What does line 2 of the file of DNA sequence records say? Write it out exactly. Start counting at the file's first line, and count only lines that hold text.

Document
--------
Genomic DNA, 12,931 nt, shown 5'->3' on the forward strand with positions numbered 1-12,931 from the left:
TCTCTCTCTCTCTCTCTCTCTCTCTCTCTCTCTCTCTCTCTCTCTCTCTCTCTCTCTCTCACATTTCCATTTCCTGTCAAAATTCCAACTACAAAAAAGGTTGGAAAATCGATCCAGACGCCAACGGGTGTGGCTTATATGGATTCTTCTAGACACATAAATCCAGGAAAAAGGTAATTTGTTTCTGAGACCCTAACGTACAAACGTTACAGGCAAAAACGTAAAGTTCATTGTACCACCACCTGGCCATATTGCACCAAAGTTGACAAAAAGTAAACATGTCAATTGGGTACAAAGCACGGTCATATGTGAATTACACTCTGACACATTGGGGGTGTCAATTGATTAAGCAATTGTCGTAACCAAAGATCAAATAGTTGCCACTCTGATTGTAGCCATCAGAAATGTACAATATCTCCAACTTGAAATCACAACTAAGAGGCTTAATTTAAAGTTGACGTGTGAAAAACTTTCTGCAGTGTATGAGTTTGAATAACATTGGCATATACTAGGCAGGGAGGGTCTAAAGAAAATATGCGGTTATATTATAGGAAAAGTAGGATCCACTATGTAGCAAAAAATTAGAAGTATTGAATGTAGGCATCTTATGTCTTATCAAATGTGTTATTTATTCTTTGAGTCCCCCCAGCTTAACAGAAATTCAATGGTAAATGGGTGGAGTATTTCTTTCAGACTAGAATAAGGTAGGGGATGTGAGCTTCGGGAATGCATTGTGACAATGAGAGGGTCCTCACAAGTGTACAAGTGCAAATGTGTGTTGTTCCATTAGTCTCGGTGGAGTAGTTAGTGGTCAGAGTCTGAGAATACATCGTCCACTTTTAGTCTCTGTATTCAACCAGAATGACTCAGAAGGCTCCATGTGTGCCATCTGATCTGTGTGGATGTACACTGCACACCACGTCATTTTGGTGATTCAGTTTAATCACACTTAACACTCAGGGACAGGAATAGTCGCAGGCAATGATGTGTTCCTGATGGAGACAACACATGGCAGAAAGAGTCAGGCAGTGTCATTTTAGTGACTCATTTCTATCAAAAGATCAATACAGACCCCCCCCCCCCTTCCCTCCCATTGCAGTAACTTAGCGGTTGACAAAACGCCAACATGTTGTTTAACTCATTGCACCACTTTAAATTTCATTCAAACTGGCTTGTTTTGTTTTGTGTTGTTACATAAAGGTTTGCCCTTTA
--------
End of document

TCTCTCTCTCTCTCTCTCTCTCTCTCTCTCTCTCTCTCTCTCTCTCTCTCTCTCTCTCTCACATTTCCATTTCCTGTCAAAATTCCAACTACAAAAAAGGTTGGAAAATCGATCCAGACGCCAACGGGTGTGGCTTATATGGATTCTTCTAGACACATAAATCCAGGAAAAAGGTAATTTGTTTCTGAGACCCTAACGTACAAACGTTACAGGCAAAAACGTAAAGTTCATTGTACCACCACCTGGCCATATTGCACCAAAGTTGACAAAAAGTAAACATGTCAATTGGGTACAAAGCACGGTCATATGTGAATTACACTCTGACACATTGGGGGTGTCAATTGATTAAGCAATTGTCGTAACCAAAGATCAAATAGTTGCCACTCTGATTGTAGCCATCAGAAATGTACAATATCTCCAACTTGAAATCACAACTAAGAGGCTTAATTTAAAGTTGACGTGTGAAAAACTTTCTGCAGTGTATGAGTTTGAATAACATTGGCATATACTAGGCAGGGAGGGTCTAAAGAAAATATGCGGTTATATTATAGGAAAAGTAGGATCCACTATGTAGCAAAAAATTAGAAGTATTGAATGTAGGCATCTTATGTCTTATCAAATGTGTTATTTATTCTTTGAGTCCCCCCAGCTTAACAGAAATTCAATGGTAAATGGGTGGAGTATTTCTTTCAGACTAGAATAAGGTAGGGGATGTGAGCTTCGGGAATGCATTGTGACAATGAGAGGGTCCTCACAAGTGTACAAGTGCAAATGTGTGTTGTTCCATTAGTCTCGGTGGAGTAGTTAGTGGTCAGAGTCTGAGAATACATCGTCCACTTTTAGTCTCTGTATTCAACCAGAATGACTCAGAAGGCTCCATGTGTGCCATCTGATCTGTGTGGATGTACACTGCACACCACGTCATTTTGGTGATTCAGTTTAATCACACTTAACACTCAGGGACAGGAATAGTCGCAGGCAATGATGTGTTCCTGATGGAGACAACACATGGCAGAAAGAGTCAGGCAGTGTCATTTTAGTGACTCATTTCTATCAAAAGATCAATACAGACCCCCCCCCCCCTTCCCTCCCATTGCAGTAACTTAGCGGTTGACAAAACGCCAACATGTTGTTTAACTCATTGCACCACTTTAAATTTCATTCAAACTGGCTTGTTTTGTTTTGTGTTGTTACATAAAGGTTTGCCCTTTA